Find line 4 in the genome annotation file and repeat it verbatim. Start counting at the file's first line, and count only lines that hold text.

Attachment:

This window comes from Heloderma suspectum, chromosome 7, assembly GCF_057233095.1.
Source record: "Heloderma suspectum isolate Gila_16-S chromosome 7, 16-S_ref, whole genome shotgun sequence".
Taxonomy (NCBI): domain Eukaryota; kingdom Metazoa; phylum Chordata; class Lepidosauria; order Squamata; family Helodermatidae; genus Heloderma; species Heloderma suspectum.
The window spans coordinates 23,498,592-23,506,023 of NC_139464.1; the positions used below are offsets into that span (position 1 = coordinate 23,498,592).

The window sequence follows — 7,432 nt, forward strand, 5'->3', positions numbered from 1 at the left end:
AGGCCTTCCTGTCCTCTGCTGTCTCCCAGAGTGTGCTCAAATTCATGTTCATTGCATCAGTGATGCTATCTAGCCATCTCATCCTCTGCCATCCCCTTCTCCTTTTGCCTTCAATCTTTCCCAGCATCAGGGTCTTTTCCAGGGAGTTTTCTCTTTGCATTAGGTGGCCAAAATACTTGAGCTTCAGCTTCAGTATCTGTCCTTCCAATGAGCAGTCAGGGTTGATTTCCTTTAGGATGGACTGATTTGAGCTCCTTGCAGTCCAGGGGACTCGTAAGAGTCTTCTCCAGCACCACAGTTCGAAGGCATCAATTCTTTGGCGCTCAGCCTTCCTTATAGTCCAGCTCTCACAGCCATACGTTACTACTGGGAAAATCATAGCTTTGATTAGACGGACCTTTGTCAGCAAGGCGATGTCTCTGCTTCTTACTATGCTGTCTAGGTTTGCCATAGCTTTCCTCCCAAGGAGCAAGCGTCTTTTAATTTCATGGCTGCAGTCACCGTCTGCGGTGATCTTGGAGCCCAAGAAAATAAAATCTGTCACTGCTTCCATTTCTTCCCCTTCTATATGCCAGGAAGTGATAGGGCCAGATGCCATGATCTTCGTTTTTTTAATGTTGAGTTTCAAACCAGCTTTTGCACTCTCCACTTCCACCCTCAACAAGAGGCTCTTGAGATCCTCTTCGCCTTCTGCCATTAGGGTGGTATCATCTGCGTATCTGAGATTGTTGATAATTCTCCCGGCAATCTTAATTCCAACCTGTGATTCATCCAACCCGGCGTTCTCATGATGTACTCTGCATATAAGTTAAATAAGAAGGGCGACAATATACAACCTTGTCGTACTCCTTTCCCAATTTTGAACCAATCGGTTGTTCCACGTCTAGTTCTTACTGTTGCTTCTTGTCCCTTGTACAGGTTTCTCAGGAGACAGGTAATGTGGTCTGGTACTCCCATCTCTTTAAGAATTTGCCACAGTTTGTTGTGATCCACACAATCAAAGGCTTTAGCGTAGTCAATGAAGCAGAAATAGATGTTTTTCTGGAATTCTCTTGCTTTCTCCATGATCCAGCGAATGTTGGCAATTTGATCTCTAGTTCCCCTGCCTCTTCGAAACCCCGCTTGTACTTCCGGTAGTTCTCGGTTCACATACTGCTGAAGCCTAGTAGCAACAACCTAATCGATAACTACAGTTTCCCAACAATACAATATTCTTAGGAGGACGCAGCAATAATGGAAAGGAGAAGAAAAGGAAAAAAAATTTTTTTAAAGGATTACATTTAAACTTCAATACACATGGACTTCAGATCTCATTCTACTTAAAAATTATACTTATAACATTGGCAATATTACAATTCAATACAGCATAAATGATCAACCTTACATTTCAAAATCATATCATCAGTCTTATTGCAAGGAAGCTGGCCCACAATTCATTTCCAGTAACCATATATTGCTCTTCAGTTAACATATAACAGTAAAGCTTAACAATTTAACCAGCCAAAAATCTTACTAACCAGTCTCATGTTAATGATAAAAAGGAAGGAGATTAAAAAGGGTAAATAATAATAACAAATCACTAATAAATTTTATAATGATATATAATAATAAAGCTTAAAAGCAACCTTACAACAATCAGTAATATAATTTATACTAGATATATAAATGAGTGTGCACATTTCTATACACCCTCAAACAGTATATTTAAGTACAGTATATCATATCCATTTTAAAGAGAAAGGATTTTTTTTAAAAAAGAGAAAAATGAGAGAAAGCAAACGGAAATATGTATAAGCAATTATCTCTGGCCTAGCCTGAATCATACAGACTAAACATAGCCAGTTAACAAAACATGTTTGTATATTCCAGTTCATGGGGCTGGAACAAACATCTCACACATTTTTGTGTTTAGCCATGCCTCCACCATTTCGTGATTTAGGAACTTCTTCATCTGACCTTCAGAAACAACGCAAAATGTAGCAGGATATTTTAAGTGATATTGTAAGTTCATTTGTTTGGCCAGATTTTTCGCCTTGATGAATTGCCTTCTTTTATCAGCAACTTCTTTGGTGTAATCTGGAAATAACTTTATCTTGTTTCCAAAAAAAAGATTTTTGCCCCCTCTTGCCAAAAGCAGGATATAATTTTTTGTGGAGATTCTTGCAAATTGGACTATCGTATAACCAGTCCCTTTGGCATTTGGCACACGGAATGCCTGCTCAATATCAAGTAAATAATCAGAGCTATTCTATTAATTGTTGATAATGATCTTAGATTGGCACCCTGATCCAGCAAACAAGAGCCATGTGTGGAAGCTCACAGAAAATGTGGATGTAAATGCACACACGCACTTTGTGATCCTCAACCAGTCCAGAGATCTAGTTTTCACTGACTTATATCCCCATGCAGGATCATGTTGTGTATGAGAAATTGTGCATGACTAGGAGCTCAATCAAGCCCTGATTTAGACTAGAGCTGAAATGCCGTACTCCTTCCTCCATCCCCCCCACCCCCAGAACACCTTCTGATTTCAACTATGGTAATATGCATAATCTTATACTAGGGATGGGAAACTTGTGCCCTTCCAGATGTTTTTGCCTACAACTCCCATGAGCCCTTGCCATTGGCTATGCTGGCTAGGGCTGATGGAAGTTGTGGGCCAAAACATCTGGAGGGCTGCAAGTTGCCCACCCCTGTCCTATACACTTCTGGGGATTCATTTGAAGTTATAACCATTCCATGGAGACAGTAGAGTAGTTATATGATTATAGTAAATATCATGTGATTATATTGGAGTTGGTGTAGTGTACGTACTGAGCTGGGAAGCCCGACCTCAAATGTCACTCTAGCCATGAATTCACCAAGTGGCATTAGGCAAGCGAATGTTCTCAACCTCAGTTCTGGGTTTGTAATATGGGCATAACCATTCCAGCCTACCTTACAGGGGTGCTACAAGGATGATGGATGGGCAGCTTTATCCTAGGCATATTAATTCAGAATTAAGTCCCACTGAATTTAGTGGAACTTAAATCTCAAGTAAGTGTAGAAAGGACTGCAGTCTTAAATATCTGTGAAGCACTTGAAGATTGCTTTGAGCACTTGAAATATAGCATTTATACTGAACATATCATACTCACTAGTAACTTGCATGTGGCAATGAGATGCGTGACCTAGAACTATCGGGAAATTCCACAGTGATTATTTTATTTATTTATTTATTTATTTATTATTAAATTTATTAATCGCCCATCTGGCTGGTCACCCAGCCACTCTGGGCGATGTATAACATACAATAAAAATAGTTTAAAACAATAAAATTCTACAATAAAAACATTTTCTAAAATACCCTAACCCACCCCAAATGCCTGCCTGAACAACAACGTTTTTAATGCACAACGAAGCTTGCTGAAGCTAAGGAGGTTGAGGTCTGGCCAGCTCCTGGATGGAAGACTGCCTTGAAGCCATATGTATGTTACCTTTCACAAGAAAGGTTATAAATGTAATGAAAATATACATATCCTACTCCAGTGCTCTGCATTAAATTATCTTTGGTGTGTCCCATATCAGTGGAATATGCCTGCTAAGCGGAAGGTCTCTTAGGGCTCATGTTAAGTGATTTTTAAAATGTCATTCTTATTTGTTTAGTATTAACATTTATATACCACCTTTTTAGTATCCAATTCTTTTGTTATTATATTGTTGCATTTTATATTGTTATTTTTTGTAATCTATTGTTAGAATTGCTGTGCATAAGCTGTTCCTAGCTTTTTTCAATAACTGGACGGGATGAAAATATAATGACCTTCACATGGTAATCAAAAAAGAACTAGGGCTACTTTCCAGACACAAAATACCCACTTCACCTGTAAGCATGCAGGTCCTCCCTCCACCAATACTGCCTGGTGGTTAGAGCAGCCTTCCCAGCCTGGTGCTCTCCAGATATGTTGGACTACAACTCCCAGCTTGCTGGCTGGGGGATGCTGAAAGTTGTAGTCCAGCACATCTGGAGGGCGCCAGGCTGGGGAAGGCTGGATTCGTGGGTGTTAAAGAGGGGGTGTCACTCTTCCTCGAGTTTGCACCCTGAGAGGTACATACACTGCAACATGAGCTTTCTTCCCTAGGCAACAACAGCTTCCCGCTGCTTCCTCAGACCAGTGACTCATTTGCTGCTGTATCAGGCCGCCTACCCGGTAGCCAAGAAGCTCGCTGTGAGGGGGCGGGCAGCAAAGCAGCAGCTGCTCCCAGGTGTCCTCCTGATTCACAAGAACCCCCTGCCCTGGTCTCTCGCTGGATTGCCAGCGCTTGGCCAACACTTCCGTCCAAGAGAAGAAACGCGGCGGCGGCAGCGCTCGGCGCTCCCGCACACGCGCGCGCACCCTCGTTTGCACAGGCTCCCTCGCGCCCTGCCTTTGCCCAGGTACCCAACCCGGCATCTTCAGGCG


The window spans coordinates 23,498,592-23,506,023 of NC_139464.1; the positions used below are offsets into that span (position 1 = coordinate 23,498,592).